By contrast, the smallest genome so far reported for a gymnosperm (1C = 2.25 pg in Gnetum ula) is over four times larger than the modal genome size in angiosperms (Fig. 2). The absence of annual and ephemeral gymnosperms and an ecology that is likely to be most limited by available water (most species live on dry sandy or high altitude/latitude habitats) rather than nutrient availability (Table 1) may act together or independently to reduce selection pressures for small genome sizes. It may be significant that the smallest genomes are in Gnetum which grows in areas that are not water-limited, but on soils that have particularly low available nutrients.
Recent advances in next- and third-generation sequencing technologies are set to revolutionize research on a wide range of organisms, extending our understanding far beyond the few tens of model organisms that have been used for the majority of genetic studies in the past. With these new studies, comparative genomics will come of age, enabling large-scale comparisons across widely divergent groups, and the testing of hypotheses relating to genome evolution in different ecological settings.
The focus of the immediate future would be on gymnosperms, particularly outside of the Coniferales, where there is a dearth of data. Hitherto, the focus on Coniferales has given a misleading impression of the genetics of gymnosperms, for example, polyploidy is regularly encountered in Ephedra. A gymnosperm model is also urgently needed to spearhead detailed developmental, cell biology and genetic studies. We suggest that Ephedra or Welwitschia may present the best opportunities for this, having the shortest generation times (a few yr), and a plant size that makes them amenable to glasshouse growth.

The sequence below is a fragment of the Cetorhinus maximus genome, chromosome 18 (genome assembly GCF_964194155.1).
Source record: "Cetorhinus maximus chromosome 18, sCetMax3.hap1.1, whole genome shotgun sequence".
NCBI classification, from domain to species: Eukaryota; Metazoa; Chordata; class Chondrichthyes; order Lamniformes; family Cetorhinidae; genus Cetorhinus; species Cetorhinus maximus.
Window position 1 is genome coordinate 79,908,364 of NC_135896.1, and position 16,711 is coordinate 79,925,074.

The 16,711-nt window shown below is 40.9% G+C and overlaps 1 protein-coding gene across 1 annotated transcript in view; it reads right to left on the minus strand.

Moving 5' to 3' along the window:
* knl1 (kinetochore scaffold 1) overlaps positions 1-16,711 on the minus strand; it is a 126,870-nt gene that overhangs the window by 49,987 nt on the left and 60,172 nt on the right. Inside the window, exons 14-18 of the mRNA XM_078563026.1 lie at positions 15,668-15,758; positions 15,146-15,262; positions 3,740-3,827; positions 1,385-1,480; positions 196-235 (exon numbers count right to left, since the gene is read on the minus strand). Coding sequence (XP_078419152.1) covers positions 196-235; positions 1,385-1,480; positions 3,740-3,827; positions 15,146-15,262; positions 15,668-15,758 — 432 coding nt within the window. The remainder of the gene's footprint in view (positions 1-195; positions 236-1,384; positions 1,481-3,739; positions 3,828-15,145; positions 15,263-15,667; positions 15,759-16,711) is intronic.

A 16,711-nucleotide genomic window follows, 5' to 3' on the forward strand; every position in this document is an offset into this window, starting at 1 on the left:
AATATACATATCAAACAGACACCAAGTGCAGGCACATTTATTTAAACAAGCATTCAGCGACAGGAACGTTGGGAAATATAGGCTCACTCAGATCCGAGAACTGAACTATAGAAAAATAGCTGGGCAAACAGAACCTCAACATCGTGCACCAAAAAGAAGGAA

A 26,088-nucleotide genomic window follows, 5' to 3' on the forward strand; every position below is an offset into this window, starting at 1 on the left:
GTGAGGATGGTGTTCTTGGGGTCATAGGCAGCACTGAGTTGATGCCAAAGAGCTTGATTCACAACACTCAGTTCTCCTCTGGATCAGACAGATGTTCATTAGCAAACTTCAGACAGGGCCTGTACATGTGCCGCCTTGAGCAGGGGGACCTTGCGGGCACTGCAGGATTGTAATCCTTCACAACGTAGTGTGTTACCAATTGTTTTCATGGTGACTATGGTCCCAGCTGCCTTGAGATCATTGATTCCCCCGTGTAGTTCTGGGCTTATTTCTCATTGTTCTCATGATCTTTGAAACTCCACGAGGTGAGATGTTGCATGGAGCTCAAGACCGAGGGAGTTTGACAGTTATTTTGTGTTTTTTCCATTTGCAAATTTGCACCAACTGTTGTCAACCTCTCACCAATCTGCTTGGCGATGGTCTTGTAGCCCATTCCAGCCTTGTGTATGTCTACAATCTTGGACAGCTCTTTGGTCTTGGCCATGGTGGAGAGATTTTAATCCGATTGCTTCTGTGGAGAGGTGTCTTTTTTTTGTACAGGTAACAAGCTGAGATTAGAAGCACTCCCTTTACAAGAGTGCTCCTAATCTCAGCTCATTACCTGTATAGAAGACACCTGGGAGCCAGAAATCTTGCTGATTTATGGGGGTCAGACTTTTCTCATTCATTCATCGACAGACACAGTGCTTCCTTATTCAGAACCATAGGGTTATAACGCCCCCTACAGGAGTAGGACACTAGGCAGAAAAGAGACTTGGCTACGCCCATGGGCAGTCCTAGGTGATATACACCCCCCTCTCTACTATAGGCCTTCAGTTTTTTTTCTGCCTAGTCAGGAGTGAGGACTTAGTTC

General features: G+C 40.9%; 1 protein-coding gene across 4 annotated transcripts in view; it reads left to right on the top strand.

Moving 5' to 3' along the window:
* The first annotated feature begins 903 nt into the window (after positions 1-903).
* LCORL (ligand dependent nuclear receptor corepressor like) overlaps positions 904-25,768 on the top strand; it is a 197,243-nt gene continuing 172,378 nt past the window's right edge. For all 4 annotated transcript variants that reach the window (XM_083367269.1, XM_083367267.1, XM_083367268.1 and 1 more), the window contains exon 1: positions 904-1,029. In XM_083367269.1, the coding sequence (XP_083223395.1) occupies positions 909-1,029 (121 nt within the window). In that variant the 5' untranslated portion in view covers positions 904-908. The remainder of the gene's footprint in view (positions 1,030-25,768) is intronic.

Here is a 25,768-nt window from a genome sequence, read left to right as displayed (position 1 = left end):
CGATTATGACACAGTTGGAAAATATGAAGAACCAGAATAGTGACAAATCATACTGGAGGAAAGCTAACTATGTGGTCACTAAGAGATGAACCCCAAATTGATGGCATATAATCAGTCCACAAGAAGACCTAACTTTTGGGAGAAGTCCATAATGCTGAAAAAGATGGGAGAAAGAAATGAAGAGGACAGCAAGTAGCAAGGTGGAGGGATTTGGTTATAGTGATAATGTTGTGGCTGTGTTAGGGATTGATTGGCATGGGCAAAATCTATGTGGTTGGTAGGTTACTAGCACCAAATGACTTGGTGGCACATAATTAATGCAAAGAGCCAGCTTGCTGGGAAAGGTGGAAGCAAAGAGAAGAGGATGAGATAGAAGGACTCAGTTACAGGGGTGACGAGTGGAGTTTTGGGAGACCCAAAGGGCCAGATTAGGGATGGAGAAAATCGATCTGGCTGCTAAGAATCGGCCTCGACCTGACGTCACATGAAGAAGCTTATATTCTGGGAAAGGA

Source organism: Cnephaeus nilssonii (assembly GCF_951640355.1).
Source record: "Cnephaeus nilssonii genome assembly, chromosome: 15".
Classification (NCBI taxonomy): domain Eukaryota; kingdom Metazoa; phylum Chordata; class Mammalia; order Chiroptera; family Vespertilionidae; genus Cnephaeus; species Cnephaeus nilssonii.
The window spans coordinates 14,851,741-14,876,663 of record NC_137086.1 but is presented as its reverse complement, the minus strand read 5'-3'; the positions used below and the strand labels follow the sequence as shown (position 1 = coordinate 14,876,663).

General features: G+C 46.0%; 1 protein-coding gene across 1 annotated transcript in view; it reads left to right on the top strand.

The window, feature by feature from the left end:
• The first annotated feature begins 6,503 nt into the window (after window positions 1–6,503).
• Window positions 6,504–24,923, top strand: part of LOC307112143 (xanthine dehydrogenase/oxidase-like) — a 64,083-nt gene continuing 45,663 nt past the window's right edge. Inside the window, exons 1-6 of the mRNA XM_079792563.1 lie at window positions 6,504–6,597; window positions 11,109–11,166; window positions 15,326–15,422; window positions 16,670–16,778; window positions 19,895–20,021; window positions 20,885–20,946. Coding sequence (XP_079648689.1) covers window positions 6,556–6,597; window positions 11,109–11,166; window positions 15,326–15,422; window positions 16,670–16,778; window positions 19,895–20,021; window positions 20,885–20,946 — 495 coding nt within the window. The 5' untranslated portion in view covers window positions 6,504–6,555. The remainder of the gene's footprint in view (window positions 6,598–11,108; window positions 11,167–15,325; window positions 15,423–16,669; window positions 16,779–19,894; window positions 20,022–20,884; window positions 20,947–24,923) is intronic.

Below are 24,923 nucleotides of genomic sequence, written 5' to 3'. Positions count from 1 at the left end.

We also suggest that more in-depth genomic studies of gymnosperms, particularly outside Coniferales, may prove influential in resolving affinities between seed plants. Already the differences recently observed in the epigenetic mechanisms between Coniferales and angiosperms may be fundamental, and comparison with other gymnosperm groups may provide some powerful and novel phylogenetic tools.
With respect to ecological data there is an urgent need to better understand how drift and selection act together in the shaping of genomes and the underlying cellular processes. Such an understanding will be essential if we are to predict how climate change will influence the different vascular plant groups and how they respond in different ecological settings.
We thank NERC for support. We thank friends and colleagues for useful comments, especially Richard Buggs, Jeff Duckett, Laura Kelly and Richard Nichols for helpful conversations. We also thank the referees for their helpful and constructive comments.